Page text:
Starring Ben Affleck, Rosamund Pike and Carrie Coon
Written by Gillian Flynn
Directed by David Fincher
Rated R: Violence, strong language, nudity, sex
Running Time: 149 Minutes
In the following days, as the evidence mounts against Nick, the public begins to turn against him. Even his loyal twin sister, Margot (Carrie Coon), always at his side, begins to wonder if he's not being entirely honest. Slowly, Nick's life begins to unravel. His year-long affair with one of his students is exposed, and the police come ever closer to pressing charges against him even without having found Amy's body.
What is Nick lying about? Where is Amy? And what was she so afraid of?
Or was she? Gillian Flynn's dark, totally fucked up novel "Gone Girl" comes to the screen, adapted by Flynn herself and filmmaker David Fincher. And it's just as good as you want it to be.
Fincher once again crafts a meticulous filmic experience. Gorgeously shot and crisply edited, "Gone Girl" is fantastic just to watch. Thankfully, the performances and the script are also up to snuff, though with some flaws.
Ben Affleck anchors the film, simply because so much of it revolves around him. Thankfully, his performance is worthwhile. Nick isn't quite sure how to act around people, especially in such a claustrophobic situation, so the media begins to eat him alive and his frustration mounts. His problem is that he hates his wife, and he's not sure how to reconcile that in the face of her disappearance and probable murder. Affleck plays this pretty well, often getting the confusion and resentment perfectly. He wavers in a few places and never really nails it, but it's a good, solid performance from an actor a lot of people like to hate on.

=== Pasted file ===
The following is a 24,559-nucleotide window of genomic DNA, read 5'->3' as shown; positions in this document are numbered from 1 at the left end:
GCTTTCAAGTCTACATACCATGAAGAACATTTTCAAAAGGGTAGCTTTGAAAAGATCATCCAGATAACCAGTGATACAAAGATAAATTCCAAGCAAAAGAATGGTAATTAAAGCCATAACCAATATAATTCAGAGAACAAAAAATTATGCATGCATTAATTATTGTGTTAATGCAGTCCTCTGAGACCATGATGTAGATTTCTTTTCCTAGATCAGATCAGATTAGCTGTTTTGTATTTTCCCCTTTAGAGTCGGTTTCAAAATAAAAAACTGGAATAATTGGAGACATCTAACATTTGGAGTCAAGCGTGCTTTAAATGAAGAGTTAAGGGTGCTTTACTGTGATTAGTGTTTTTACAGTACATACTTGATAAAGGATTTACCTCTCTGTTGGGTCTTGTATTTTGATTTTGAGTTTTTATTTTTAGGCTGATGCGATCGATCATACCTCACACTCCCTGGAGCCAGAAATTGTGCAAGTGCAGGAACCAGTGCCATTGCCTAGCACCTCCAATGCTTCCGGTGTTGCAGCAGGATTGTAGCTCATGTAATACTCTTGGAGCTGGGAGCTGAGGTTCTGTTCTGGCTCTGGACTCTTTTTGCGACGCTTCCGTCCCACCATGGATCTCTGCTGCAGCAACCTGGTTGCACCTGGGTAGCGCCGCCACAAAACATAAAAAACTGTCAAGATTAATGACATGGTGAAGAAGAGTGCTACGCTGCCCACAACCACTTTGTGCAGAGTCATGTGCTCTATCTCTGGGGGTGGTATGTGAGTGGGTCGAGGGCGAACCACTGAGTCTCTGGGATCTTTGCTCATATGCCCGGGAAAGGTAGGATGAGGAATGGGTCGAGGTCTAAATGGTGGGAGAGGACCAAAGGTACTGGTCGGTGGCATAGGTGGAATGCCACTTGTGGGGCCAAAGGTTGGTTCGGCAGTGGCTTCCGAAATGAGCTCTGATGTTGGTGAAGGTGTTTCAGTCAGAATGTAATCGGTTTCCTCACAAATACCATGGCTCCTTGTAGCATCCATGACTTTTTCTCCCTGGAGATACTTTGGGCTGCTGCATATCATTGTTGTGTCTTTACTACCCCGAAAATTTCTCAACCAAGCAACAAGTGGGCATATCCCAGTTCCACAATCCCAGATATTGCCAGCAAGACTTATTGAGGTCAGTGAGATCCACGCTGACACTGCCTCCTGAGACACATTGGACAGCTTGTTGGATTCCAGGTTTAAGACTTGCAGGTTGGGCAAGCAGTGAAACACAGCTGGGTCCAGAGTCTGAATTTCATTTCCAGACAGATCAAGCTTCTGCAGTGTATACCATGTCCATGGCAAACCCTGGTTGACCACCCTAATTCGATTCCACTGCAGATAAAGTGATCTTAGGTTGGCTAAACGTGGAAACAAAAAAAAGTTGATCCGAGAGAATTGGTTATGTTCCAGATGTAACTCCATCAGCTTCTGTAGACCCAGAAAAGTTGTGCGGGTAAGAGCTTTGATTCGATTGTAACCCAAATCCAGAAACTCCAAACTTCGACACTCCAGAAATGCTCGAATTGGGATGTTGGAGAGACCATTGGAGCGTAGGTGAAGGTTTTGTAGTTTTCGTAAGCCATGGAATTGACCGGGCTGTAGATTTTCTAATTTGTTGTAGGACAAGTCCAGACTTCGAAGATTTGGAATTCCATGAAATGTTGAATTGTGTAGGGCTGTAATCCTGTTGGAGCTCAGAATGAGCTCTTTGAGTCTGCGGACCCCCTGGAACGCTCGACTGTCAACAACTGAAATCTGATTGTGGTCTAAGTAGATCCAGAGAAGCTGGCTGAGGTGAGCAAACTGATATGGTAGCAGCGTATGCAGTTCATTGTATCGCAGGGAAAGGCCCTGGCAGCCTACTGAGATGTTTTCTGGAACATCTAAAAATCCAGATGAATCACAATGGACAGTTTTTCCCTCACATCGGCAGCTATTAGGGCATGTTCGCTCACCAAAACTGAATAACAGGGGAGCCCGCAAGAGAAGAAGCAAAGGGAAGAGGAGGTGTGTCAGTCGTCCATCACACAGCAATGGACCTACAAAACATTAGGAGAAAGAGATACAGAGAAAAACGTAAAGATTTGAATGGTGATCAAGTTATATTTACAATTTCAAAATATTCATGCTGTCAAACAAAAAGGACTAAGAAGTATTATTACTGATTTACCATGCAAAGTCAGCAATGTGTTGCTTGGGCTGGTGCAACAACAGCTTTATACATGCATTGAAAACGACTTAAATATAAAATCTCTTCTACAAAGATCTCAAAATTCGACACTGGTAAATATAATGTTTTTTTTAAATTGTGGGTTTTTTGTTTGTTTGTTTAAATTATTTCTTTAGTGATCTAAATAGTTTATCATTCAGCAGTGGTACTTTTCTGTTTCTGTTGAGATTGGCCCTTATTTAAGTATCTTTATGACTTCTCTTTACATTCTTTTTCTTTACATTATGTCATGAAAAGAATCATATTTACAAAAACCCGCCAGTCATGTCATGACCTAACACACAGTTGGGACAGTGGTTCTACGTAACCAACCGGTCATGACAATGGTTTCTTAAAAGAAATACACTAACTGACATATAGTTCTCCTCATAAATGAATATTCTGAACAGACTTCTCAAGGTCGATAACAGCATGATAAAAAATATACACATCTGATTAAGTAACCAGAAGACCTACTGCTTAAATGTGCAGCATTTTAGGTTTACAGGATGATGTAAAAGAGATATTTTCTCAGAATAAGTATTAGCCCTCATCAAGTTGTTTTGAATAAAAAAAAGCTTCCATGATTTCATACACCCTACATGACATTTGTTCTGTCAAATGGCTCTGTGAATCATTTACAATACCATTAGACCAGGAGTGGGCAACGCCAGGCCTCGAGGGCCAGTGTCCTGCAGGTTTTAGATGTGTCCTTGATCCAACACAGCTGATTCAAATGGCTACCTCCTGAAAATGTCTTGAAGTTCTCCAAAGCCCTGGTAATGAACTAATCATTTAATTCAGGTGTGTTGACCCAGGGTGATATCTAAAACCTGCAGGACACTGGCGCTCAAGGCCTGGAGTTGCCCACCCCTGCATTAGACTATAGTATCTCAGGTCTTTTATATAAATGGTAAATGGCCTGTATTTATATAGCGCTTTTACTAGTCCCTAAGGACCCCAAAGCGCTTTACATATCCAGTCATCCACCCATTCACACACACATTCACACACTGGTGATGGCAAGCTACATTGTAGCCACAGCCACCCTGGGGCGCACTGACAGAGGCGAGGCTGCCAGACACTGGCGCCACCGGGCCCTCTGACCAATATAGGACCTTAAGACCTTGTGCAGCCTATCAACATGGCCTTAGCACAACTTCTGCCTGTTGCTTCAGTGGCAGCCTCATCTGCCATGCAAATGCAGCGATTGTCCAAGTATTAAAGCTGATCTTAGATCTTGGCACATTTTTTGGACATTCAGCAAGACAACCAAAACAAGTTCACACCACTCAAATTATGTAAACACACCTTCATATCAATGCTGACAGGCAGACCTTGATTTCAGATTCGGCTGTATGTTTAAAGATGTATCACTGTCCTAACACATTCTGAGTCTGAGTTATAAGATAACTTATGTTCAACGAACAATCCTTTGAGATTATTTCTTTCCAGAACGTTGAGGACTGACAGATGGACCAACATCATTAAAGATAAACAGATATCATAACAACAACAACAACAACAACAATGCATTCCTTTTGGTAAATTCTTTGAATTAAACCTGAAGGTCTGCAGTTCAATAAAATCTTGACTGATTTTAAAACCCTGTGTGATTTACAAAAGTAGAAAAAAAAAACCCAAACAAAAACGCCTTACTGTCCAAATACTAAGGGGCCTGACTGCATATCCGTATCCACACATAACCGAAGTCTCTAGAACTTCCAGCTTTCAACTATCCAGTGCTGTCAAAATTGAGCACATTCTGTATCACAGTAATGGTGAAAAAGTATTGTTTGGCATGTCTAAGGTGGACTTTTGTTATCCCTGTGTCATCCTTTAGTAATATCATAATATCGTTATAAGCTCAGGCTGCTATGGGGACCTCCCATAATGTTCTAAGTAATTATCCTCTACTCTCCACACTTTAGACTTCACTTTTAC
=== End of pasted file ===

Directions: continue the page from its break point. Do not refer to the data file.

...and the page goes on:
Rosamund Pike, on the other hand, deserves serious kudos for her portrayal of Amy. Here's a woman so vile and vicious and lovely and disgusting that you're constantly surprised and shocked at the things she does and says. Pike absolutely nails the early portions of the film detailing the slow destruction of Nick and Amy's marriage, her supposed growing fear that Nick may eventually hurt or even kill her, and the money troubles and pregnancy problems. It's one of the must purely evil characters I've seen in a good long while, and the way it unravels so naturally is fascinating and horrifying to behold.
Other members of the cast perform admirably, but Pike is the one who totally steals the show. Tyler Perry does well as Nick's hot-shot New York lawyer Tanner Bolt, and Kim Dickens is great as Detective Boney. I was excited to see Neil Patrick Harris joining as Amy's creepy ex Desi Collings, but honestly his performance is just too obvious and unsubtle. He's too creepy, all the time, nearly to the point of being cartoonish.
The film moves along at a good clip and never really lets up. It feels much shorter than it's two and a half hour runtime. I don't often like to get into comparisons with the book, but the script, out of necessity, streamlines and omits certain things that made the novel a richer experience for its characters. That said, if you haven't read it, there's nothing here you'll miss (since you won't know). Flynn's script makes Nick more sympathetic, certainly, but that may be something the filmic audience requires.
In any case, the film still has bite. It makes pointed jabs at the media frenzy that follows the disappearance of Amy, who is something of a celebrity. It makes sure you know that many of the people in this film are horrible, horrible people, even the ones you might feel sympathy for.
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